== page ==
How to Be a Good Host Without Blowing Your Budget
Your friends are visiting from out of town. You’ve all missed each other and want to catch up. But how much are you going to spend on the reunion? Here's how to be a good host on a budget.
When I moved from New York City to Massachusetts, plenty of friends wanted to visit. They not only missed me, but also wanted to escape the city. During my first few months after the move, I hosted groups of these out-of-town guests nearly every other weekend. They were on vacation and ready to shell out for expensive brunches, hefty bar tabs, and pricey coffees.
I budget for an occasional weekend splurge, but twice a month proved too rich for my blood. I needed to strike a balance between my guests’ expectations and my financial constraints. Here are a few tricks I learned for how to be a good host, even when you’re on a budget:
1. Mention Your Budget in Advance
Discussing your budget doesn’t have to be a big conversation. Start by asking what your friends want to do during the visit or what their budget for the trip is. Try saying, “I’m excited to have you visit. But just FYI, I’m on a bit of a tight budget these days, but there’s tons of stuff I have in mind and you’re welcome to break away for an afternoon if you’re interested in doing something or eating somewhere on the more expensive side.”
2. Step Back and Figure Out Why Your Friends Are Visiting
Chances are, your friends are in town to check out your city. But mainly, they’re in town to see you.
Sometimes out-of-town guests care about how they spend every minute of every day, but sometimes they just want to hang out.
One of the biggest mental blocks I had was making sure they had a good time doing visitor-y things. The truth is, though, that they were really visiting because they missed me. (I swear I’m not just saying this — I asked!) So don’t be afraid of “ruining” their chance to see your city by being budget-conscious.
3. Build in Cheap or Free Things to Do With Friends
If you plan in advance, you won’t end up feeling like a killjoy or a drag. Try eating at least one meal at home every day (this could increase to two or even three, depending on your budget). Don’t just make this the fallback option. Besides, it can be fun! A couple of days before my friends’ arrival, I assess what I already have in my fridge and come up with a tasty extra I can add to it — fresh berries if I’ve got a lot of yogurt, fancy cream cheese if I have bagels, or avocados if I have eggs and tortillas (breakfast tacos!).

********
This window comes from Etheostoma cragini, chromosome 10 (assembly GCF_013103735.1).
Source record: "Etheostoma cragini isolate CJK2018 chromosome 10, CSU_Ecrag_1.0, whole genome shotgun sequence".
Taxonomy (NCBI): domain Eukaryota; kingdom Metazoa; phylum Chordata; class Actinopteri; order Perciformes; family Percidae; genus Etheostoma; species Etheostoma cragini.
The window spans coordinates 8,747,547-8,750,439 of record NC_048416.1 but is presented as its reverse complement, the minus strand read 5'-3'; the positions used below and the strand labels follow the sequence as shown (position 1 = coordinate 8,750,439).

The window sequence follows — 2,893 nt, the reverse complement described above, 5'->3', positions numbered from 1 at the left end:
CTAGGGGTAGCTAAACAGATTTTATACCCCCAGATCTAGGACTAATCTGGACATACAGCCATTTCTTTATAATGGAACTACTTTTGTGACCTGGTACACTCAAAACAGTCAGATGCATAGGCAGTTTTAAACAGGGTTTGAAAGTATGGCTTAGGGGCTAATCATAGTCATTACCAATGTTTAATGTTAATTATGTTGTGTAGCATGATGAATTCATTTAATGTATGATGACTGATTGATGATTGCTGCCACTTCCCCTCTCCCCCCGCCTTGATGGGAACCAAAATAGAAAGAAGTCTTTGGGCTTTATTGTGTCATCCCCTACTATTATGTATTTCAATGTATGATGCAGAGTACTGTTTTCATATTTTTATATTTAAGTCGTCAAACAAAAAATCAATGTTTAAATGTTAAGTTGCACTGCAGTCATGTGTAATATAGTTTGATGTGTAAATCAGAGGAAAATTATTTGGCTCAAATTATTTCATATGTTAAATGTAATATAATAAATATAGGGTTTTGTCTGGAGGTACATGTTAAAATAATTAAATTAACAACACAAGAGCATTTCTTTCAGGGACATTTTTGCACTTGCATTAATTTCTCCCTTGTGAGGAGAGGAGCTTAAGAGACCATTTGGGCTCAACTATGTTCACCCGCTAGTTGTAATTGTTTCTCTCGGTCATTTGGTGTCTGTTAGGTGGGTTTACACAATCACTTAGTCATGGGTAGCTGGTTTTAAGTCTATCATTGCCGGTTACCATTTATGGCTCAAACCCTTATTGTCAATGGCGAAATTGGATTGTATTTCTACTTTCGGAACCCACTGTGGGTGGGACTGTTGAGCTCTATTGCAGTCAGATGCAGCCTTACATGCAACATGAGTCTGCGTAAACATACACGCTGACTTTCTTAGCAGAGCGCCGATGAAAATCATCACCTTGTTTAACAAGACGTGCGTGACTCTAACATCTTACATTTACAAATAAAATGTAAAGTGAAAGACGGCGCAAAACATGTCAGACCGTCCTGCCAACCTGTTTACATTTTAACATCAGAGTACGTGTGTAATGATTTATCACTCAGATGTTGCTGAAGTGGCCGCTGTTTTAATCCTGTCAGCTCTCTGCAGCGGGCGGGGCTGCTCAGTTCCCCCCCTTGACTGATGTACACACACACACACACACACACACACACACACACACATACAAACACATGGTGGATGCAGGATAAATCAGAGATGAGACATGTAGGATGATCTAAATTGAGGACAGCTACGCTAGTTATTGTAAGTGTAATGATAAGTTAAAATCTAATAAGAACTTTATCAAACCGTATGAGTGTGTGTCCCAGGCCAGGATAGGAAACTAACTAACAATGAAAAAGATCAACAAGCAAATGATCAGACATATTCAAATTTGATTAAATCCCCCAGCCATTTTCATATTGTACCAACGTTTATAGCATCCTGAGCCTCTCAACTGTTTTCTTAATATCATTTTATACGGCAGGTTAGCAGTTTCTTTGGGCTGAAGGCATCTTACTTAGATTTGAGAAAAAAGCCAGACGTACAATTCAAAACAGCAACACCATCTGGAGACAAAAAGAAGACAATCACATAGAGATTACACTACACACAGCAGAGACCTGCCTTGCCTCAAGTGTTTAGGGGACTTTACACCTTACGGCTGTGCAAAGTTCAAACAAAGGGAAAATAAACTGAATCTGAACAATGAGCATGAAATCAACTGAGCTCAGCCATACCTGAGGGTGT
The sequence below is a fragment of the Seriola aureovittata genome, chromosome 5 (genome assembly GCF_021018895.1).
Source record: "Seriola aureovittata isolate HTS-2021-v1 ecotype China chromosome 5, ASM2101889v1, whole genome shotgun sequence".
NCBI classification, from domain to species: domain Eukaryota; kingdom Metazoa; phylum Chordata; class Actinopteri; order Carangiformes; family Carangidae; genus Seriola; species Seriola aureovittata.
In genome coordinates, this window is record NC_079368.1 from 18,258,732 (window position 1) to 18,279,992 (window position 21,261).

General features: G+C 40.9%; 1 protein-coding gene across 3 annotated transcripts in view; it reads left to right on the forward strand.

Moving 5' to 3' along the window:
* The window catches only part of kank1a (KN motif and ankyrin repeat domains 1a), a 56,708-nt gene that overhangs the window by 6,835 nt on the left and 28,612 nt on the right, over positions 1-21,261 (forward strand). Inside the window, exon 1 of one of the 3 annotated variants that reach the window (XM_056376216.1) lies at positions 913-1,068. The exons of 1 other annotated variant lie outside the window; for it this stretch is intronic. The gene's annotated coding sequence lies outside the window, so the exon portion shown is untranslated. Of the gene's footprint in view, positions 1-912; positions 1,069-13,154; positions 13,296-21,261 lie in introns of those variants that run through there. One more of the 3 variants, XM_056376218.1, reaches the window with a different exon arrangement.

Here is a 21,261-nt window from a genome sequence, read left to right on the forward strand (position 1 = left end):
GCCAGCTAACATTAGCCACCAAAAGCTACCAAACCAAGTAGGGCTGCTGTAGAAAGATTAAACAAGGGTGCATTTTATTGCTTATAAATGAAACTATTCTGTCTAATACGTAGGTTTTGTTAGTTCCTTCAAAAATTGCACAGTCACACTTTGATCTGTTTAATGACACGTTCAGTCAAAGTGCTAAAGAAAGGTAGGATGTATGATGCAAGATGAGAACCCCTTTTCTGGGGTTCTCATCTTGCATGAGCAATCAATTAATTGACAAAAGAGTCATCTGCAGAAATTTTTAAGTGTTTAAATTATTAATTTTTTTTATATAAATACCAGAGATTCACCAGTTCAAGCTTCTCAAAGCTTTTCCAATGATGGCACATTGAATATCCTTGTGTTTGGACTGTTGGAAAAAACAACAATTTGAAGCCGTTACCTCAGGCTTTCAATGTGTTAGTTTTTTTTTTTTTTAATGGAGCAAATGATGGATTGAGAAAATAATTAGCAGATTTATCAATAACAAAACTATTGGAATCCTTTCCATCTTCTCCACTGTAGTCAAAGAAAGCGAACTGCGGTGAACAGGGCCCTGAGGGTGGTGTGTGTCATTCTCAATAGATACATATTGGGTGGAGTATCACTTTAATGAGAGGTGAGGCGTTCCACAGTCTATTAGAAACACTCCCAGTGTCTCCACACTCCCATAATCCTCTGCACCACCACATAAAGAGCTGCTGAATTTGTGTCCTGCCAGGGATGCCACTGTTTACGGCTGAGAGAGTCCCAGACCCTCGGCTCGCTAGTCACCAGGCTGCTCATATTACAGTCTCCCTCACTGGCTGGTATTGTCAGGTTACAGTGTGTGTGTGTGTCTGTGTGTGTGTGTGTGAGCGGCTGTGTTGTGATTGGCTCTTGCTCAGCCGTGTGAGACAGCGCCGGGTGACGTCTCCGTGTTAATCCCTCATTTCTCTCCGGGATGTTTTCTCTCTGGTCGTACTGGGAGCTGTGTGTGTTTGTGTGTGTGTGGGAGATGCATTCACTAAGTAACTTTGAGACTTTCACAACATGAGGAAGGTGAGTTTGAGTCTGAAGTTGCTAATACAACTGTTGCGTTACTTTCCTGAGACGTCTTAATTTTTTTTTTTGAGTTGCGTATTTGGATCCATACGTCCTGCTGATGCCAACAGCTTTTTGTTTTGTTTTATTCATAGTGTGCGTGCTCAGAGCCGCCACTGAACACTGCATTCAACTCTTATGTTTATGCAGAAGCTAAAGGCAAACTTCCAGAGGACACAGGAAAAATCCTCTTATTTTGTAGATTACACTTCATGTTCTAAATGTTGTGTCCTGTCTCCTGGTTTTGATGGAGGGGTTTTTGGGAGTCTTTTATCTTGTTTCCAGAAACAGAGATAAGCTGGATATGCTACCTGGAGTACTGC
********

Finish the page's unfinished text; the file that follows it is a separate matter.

4. Suggest Alternative Things to Do With Your Friends
It’s so easy to go along with the pack, but chances are, your guests will be down to spend less money. Don’t be afraid to be the person to suggest cheaper — or free — options for things to do with friends.
5. Don’t Be Afraid to Say “No”
Sometimes it’s worth sticking your neck out for the relief of staying within your financial bounds. If the visit is a source of stress, not joy, then what’s the point?
6. You Don’t Have Do Something Every Second of Every Day
Build in some chill time at home (board games! movie nights!), in a park, or at a free museum. Or you can hang out at the coffee shop or restaurant longer. Activities, entertainment, barhopping, and meals out are all expensive. Do you really have to spend all your time doing things that cost money?
7. Make Mini Compromises
Maybe you’re going to spend a bit more cash this weekend than you would otherwise, but that doesn’t mean you should spend more at every opportunity. You can take your friends to your favorite restaurant, but skip the pricey special. You can budget for an extra 10 minutes to find free street parking instead of paying for a valet. You can have a fun night in instead of a fancy night out.
Having out-of-town guests stay with you can be a blast on any budget. By planning in advance and asserting your needs during your friends’ visit, you’ll eliminate most of the stress of having different budgets.
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